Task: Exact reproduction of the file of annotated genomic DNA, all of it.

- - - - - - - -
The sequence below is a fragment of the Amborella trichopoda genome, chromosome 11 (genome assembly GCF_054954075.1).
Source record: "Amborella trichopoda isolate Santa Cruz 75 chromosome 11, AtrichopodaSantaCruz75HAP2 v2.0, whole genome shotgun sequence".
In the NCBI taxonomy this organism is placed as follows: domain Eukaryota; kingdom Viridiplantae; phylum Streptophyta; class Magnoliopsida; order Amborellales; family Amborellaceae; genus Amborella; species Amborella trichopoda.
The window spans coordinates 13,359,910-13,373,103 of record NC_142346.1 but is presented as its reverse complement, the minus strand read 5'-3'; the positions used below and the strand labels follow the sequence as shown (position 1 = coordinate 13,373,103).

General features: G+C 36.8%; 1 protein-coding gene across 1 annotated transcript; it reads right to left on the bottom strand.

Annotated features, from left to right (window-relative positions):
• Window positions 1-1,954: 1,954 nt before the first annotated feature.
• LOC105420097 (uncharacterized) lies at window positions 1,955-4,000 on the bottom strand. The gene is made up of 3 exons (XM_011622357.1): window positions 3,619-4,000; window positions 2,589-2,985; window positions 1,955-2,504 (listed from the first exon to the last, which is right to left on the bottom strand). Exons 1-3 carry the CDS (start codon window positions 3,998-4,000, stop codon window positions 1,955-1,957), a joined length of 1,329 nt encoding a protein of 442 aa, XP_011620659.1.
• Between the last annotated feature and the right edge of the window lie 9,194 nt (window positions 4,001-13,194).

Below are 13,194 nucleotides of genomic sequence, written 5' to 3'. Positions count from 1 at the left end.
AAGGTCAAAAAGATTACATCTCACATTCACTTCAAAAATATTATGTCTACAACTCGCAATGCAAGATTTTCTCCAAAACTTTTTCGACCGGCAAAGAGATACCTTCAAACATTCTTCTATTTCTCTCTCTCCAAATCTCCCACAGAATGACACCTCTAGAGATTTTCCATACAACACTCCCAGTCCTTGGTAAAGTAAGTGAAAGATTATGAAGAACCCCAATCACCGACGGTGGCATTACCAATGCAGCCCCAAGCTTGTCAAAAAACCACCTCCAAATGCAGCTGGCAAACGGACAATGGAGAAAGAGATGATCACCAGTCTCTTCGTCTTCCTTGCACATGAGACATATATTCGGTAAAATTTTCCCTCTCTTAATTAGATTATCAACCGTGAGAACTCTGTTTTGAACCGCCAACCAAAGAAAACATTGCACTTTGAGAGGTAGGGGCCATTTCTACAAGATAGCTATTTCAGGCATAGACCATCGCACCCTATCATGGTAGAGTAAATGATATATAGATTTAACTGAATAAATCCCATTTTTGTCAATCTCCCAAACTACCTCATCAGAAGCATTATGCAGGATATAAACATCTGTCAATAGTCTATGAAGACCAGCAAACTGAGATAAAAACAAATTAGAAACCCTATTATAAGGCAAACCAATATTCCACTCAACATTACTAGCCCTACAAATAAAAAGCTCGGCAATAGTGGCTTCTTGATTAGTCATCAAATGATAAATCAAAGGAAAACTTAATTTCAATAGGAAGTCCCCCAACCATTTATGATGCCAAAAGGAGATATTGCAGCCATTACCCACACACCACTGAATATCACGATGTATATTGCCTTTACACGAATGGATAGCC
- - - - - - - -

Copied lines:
The sequence below is a fragment of the Amborella trichopoda genome, chromosome 11 (genome assembly GCF_054954075.1).
Source record: "Amborella trichopoda isolate Santa Cruz 75 chromosome 11, AtrichopodaSantaCruz75HAP2 v2.0, whole genome shotgun sequence".
In the NCBI taxonomy this organism is placed as follows: domain Eukaryota; kingdom Viridiplantae; phylum Streptophyta; class Magnoliopsida; order Amborellales; family Amborellaceae; genus Amborella; species Amborella trichopoda.
The window spans coordinates 13,359,910-13,373,103 of record NC_142346.1 but is presented as its reverse complement, the minus strand read 5'-3'; the positions used below and the strand labels follow the sequence as shown (position 1 = coordinate 13,373,103).

General features: G+C 36.8%; 1 protein-coding gene across 1 annotated transcript; it reads right to left on the bottom strand.

Annotated features, from left to right (window-relative positions):
• Window positions 1-1,954: 1,954 nt before the first annotated feature.
• LOC105420097 (uncharacterized) lies at window positions 1,955-4,000 on the bottom strand. The gene is made up of 3 exons (XM_011622357.1): window positions 3,619-4,000; window positions 2,589-2,985; window positions 1,955-2,504 (listed from the first exon to the last, which is right to left on the bottom strand). Exons 1-3 carry the CDS (start codon window positions 3,998-4,000, stop codon window positions 1,955-1,957), a joined length of 1,329 nt encoding a protein of 442 aa, XP_011620659.1.
• Between the last annotated feature and the right edge of the window lie 9,194 nt (window positions 4,001-13,194).

Below are 13,194 nucleotides of genomic sequence, written 5' to 3'. Positions count from 1 at the left end.
AAGGTCAAAAAGATTACATCTCACATTCACTTCAAAAATATTATGTCTACAACTCGCAATGCAAGATTTTCTCCAAAACTTTTTCGACCGGCAAAGAGATACCTTCAAACATTCTTCTATTTCTCTCTCTCCAAATCTCCCACAGAATGACACCTCTAGAGATTTTCCATACAACACTCCCAGTCCTTGGTAAAGTAAGTGAAAGATTATGAAGAACCCCAATCACCGACGGTGGCATTACCAATGCAGCCCCAAGCTTGTCAAAAAACCACCTCCAAATGCAGCTGGCAAACGGACAATGGAGAAAGAGATGATCACCAGTCTCTTCGTCTTCCTTGCACATGAGACATATATTCGGTAAAATTTTCCCTCTCTTAATTAGATTATCAACCGTGAGAACTCTGTTTTGAACCGCCAACCAAAGAAAACATTGCACTTTGAGAGGTAGGGGCCATTTCTACAAGATAGCTATTTCAGGCATAGACCATCGCACCCTATCATGGTAGAGTAAATGATATATAGATTTAACTGAATAAATCCCATTTTTGTCAATCTCCCAAACTACCTCATCAGAAGCATTATGCAGGATATAAACATCTGTCAATAGTCTATGAAGACCAGCAAACTGAGATAAAAACAAATTAGAAACCCTATTATAAGGCAAACCAATATTCCACTCAACATTACTAGCCCTACAAATAAAAAGCTCGGCAATAGTGGCTTCTTGATTAGTCATCAAATGATAAATCAAAGGAAAACTTAATTTCAATAGGAAGTCCCCCAACCATTTATGATGCCAAAAGGAGATATTGCAGCCATTACCCACACACCACTGAATATCACGATGTATATTGCCTTTACACGAATGGATAGCC